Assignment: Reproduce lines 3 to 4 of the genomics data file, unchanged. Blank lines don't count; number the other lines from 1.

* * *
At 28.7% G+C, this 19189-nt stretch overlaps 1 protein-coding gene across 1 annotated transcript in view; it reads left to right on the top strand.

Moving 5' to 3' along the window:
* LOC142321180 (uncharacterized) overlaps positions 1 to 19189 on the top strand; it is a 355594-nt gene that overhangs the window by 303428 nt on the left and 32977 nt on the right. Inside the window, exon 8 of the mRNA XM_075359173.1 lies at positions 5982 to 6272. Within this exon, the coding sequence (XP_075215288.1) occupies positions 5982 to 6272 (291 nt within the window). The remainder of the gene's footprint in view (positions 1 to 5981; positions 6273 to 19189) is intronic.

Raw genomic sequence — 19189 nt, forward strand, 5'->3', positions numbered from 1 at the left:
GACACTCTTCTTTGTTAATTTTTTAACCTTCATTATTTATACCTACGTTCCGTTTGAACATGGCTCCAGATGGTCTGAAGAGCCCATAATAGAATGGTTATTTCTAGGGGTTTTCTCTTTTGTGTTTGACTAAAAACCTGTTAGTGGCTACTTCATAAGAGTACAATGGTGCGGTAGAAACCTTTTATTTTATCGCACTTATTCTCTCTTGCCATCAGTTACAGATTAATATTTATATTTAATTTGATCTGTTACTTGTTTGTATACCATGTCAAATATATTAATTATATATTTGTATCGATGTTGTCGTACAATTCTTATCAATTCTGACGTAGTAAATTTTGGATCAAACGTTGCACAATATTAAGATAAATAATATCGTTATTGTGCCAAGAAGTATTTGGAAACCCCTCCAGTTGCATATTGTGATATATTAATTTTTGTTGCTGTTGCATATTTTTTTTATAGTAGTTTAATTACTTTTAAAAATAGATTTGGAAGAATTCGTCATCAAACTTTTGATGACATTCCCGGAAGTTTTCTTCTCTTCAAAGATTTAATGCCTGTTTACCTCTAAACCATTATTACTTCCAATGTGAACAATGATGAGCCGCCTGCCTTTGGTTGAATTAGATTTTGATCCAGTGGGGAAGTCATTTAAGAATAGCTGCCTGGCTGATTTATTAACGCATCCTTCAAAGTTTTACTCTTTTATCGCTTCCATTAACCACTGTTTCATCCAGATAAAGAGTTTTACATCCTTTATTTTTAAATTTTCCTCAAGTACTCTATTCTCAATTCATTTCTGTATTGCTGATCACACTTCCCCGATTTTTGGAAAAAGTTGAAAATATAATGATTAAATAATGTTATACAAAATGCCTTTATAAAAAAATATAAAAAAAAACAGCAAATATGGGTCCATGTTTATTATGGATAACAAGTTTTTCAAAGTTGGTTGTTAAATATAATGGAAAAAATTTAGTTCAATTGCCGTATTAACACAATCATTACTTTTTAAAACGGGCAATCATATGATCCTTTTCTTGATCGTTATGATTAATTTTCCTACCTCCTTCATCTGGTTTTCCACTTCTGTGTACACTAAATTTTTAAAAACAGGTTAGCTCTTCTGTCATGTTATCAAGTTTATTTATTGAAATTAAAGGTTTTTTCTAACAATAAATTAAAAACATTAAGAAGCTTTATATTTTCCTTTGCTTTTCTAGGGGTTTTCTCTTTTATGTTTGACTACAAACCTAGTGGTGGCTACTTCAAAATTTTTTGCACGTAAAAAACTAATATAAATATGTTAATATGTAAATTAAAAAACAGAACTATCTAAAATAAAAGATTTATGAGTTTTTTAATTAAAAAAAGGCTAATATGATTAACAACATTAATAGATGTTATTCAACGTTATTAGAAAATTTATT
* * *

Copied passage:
* LOC142321180 (uncharacterized) overlaps positions 1 to 19189 on the top strand; it is a 355594-nt gene that overhangs the window by 303428 nt on the left and 32977 nt on the right. Inside the window, exon 8 of the mRNA XM_075359173.1 lies at positions 5982 to 6272. Within this exon, the coding sequence (XP_075215288.1) occupies positions 5982 to 6272 (291 nt within the window). The remainder of the gene's footprint in view (positions 1 to 5981; positions 6273 to 19189) is intronic.

Raw genomic sequence — 19189 nt, forward strand, 5'->3', positions numbered from 1 at the left: